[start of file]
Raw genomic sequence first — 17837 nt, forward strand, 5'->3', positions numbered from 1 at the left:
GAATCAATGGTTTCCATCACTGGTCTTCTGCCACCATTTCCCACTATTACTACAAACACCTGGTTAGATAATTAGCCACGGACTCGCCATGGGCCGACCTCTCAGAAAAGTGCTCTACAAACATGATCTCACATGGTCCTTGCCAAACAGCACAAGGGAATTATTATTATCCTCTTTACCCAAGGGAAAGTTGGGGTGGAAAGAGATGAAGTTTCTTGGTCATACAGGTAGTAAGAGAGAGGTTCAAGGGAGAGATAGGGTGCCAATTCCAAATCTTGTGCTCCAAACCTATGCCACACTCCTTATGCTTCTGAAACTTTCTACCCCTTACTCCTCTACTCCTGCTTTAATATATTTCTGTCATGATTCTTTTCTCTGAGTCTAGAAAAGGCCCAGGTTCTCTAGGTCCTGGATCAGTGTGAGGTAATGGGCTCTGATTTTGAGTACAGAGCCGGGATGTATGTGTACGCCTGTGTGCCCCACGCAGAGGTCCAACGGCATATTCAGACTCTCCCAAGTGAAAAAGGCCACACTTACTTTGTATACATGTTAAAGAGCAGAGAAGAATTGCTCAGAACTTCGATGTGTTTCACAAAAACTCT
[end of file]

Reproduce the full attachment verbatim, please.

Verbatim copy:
Raw genomic sequence first — 17837 nt, forward strand, 5'->3', positions numbered from 1 at the left:
GAATCAATGGTTTCCATCACTGGTCTTCTGCCACCATTTCCCACTATTACTACAAACACCTGGTTAGATAATTAGCCACGGACTCGCCATGGGCCGACCTCTCAGAAAAGTGCTCTACAAACATGATCTCACATGGTCCTTGCCAAACAGCACAAGGGAATTATTATTATCCTCTTTACCCAAGGGAAAGTTGGGGTGGAAAGAGATGAAGTTTCTTGGTCATACAGGTAGTAAGAGAGAGGTTCAAGGGAGAGATAGGGTGCCAATTCCAAATCTTGTGCTCCAAACCTATGCCACACTCCTTATGCTTCTGAAACTTTCTACCCCTTACTCCTCTACTCCTGCTTTAATATATTTCTGTCATGATTCTTTTCTCTGAGTCTAGAAAAGGCCCAGGTTCTCTAGGTCCTGGATCAGTGTGAGGTAATGGGCTCTGATTTTGAGTACAGAGCCGGGATGTATGTGTACGCCTGTGTGCCCCACGCAGAGGTCCAACGGCATATTCAGACTCTCCCAAGTGAAAAAGGCCACACTTACTTTGTATACATGTTAAAGAGCAGAGAAGAATTGCTCAGAACTTCGATGTGTTTCACAAAAACTCT